If I asked you this question: Who was the first person (or people) to ever fly?
What would your answer be?
You’d probably answer, “The Wright brothers!”
And then you’d raise your hand, waiting for me to high-five you and congratulate you on your amazing grasp of historical events.
That’s why you’d be surprised if I didn’t high-five you and congratulate you, but instead crossed my arms and answered, “Maybe.”
You’ve probably heard about how important images are in social media.
If you haven’t, look at these four different stats on visual content marketing:
- A survey from Adobe and Software Advice revealed that using images and photos is the most important tactic for optimizing content for social media, followed by using hashtags and usernames and targeting specific people.
- Buffer App tested using images with Twitter and found that their tweets that included images got 18% more clicks than those without images.
- The CMO Council, in partnership with Libris, conducted a study of 177 marketing leaders in the second quarter of 2015. Their finding revealed that the majority believe that the importance and use of visual assets will only grow in the future. (NOTE: Link leads to .PDF)
- And you know I can’t use stats about the importance of using images in your content without using an image! 🙂 Here’s one final stat on the importance of images from MGD Advertising…
Before we go any further, let me be clear.
I am not here to debunk those stats. I believe them and I am personally using images in my content more than ever.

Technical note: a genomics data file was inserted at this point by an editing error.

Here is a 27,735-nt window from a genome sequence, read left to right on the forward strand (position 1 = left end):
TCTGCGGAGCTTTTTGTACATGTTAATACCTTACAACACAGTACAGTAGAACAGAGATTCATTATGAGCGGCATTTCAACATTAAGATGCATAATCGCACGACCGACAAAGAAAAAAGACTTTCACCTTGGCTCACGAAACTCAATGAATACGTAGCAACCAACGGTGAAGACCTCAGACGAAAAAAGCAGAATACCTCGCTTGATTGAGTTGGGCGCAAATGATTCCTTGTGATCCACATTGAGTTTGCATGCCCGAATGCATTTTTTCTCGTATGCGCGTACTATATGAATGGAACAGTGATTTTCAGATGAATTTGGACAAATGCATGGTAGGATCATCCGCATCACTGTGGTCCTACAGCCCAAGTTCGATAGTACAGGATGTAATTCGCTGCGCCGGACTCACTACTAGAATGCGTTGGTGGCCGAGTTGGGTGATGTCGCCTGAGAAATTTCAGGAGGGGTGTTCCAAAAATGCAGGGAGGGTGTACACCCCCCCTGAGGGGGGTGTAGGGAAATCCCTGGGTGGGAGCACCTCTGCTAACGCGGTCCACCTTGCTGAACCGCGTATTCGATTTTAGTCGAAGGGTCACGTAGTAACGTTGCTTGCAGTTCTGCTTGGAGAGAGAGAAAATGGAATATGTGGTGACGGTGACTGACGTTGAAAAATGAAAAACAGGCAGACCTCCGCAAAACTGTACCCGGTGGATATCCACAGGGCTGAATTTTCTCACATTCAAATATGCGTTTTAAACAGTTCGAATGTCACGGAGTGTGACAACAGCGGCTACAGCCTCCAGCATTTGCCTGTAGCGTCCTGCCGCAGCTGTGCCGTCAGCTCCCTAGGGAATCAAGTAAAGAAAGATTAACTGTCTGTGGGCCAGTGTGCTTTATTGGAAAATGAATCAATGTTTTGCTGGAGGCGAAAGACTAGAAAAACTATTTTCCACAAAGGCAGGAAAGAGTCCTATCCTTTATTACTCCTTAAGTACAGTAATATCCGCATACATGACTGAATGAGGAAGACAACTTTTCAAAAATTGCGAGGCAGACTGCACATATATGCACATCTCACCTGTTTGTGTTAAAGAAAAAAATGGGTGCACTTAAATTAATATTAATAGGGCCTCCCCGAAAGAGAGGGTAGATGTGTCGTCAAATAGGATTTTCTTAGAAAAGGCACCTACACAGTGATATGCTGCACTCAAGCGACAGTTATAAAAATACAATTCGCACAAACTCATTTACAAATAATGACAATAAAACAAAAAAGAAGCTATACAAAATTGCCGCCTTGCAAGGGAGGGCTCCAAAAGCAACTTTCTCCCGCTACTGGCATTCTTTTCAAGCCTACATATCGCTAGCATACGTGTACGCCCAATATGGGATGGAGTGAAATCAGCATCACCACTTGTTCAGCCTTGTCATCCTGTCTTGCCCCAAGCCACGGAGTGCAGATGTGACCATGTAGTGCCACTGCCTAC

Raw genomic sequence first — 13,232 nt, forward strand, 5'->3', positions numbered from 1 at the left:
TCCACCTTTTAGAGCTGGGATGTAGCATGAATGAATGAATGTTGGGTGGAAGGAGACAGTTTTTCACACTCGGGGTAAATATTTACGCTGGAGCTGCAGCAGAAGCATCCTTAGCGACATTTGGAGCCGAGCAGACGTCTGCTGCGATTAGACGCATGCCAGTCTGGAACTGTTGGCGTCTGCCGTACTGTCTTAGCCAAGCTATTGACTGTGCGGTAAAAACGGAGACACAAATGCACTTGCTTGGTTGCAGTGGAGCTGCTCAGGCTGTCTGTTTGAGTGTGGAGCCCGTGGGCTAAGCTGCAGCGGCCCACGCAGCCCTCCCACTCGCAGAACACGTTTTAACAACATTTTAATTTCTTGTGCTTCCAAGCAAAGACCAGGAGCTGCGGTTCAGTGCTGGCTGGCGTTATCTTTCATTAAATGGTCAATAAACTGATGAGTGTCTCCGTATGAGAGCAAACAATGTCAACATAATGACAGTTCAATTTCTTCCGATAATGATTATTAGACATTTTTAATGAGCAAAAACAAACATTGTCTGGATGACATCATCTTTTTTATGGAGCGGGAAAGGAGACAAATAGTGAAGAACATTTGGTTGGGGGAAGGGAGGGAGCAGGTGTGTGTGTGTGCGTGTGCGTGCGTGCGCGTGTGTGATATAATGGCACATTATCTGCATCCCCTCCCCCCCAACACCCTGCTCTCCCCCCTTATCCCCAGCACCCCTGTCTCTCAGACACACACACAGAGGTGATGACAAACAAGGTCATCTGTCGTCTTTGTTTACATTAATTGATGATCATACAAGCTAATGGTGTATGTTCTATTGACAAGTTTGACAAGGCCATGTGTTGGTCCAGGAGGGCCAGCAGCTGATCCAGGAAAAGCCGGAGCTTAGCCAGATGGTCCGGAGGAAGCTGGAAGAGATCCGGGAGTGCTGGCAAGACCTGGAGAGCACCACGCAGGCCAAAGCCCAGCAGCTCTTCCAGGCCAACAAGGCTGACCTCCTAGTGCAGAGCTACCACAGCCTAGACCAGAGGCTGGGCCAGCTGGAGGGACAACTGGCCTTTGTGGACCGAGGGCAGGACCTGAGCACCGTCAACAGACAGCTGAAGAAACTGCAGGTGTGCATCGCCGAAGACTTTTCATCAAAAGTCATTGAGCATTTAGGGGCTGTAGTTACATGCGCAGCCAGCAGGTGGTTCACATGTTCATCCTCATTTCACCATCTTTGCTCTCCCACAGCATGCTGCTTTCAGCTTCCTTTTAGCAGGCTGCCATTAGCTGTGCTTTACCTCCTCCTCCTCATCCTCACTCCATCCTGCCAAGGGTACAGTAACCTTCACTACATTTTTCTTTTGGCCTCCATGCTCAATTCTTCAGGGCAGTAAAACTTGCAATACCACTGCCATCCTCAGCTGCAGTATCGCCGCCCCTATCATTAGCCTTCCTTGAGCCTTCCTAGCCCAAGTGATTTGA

But what I want to do today is show you the importance of using images for a completely different reason than engagement.
Today I want to show the importance of using images for an important, but often overlooked reason: for proof.
I’ll explain more in just a minute.
But first, let me tell you the story of the person who some believe was the real first person to fly.
And if you pay close attention to this person’s story, you’ll see why using images in your content is so critical.
The Real First Person to Fly?
The Wright brothers first recorded flight was in 1903.
But the reason we know that they actually flew isn’t just because they said they did and had witnesses to confirm the story.
We know that they actually flew, because a photographer was there and took a picture of the event. (That’s the image at the beginning of this post.)
What you might not know is that a man named Gustave Whitehead claimed that he successfully flew his own powered machine that he named “Number 21” in 1901 – two years before the Wright brothers.
In fact, Whitehead claimed to not have just flown his machine once, but several times in 1901 and 1902.
You might be thinking: Why should we believe him? What other proof is there for his claims?
Well, here are two good reasons we should believe him:
- A newspaper reporter witnessed the event and wrote about it